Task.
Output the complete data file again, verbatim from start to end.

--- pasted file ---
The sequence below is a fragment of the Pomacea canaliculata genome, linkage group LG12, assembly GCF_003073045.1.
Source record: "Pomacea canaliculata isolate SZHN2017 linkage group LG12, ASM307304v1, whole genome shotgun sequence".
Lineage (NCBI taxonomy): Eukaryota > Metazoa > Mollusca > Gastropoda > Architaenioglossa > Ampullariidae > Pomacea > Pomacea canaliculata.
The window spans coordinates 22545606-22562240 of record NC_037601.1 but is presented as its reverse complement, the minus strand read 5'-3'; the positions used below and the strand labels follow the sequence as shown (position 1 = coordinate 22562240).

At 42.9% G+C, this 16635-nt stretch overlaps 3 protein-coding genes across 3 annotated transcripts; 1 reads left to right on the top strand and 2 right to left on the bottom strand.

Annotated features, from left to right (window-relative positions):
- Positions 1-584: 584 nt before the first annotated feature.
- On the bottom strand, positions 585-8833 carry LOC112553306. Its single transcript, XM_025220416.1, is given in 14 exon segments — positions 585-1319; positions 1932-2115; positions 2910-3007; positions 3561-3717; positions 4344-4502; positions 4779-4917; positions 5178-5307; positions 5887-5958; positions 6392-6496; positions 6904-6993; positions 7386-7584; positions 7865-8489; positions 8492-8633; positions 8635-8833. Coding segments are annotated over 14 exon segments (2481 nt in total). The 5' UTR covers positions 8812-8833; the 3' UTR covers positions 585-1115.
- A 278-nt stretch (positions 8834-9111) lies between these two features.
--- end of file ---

The sequence below is a fragment of the Pomacea canaliculata genome, linkage group LG12, assembly GCF_003073045.1.
Source record: "Pomacea canaliculata isolate SZHN2017 linkage group LG12, ASM307304v1, whole genome shotgun sequence".
Lineage (NCBI taxonomy): Eukaryota > Metazoa > Mollusca > Gastropoda > Architaenioglossa > Ampullariidae > Pomacea > Pomacea canaliculata.
The window spans coordinates 22545606-22562240 of record NC_037601.1 but is presented as its reverse complement, the minus strand read 5'-3'; the positions used below and the strand labels follow the sequence as shown (position 1 = coordinate 22562240).

At 42.9% G+C, this 16635-nt stretch overlaps 3 protein-coding genes across 3 annotated transcripts; 1 reads left to right on the top strand and 2 right to left on the bottom strand.

Annotated features, from left to right (window-relative positions):
- Positions 1-584: 584 nt before the first annotated feature.
- On the bottom strand, positions 585-8833 carry LOC112553306. Its single transcript, XM_025220416.1, is given in 14 exon segments — positions 585-1319; positions 1932-2115; positions 2910-3007; positions 3561-3717; positions 4344-4502; positions 4779-4917; positions 5178-5307; positions 5887-5958; positions 6392-6496; positions 6904-6993; positions 7386-7584; positions 7865-8489; positions 8492-8633; positions 8635-8833. Coding segments are annotated over 14 exon segments (2481 nt in total). The 5' UTR covers positions 8812-8833; the 3' UTR covers positions 585-1115.
- A 278-nt stretch (positions 8834-9111) lies between these two features.